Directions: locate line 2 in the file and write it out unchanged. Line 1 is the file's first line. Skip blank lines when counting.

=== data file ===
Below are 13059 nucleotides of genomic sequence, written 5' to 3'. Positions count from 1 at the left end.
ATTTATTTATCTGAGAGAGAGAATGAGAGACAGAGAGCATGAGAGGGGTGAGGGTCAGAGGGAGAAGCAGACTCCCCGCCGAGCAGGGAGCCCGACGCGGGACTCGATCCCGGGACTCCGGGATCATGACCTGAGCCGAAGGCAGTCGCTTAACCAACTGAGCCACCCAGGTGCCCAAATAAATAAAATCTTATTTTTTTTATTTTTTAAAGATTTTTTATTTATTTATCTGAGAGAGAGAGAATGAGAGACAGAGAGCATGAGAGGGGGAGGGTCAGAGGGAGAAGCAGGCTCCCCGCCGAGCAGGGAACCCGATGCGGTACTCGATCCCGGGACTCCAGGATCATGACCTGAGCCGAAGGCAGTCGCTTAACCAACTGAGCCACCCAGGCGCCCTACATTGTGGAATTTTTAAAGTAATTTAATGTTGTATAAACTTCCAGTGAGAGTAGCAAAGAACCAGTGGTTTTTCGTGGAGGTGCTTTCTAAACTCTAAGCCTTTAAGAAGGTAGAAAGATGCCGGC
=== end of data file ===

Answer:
ATTTATTTATCTGAGAGAGAGAATGAGAGACAGAGAGCATGAGAGGGGTGAGGGTCAGAGGGAGAAGCAGACTCCCCGCCGAGCAGGGAGCCCGACGCGGGACTCGATCCCGGGACTCCGGGATCATGACCTGAGCCGAAGGCAGTCGCTTAACCAACTGAGCCACCCAGGTGCCCAAATAAATAAAATCTTATTTTTTTTATTTTTTAAAGATTTTTTATTTATTTATCTGAGAGAGAGAGAATGAGAGACAGAGAGCATGAGAGGGGGAGGGTCAGAGGGAGAAGCAGGCTCCCCGCCGAGCAGGGAACCCGATGCGGTACTCGATCCCGGGACTCCAGGATCATGACCTGAGCCGAAGGCAGTCGCTTAACCAACTGAGCCACCCAGGCGCCCTACATTGTGGAATTTTTAAAGTAATTTAATGTTGTATAAACTTCCAGTGAGAGTAGCAAAGAACCAGTGGTTTTTCGTGGAGGTGCTTTCTAAACTCTAAGCCTTTAAGAAGGTAGAAAGATGCCGGC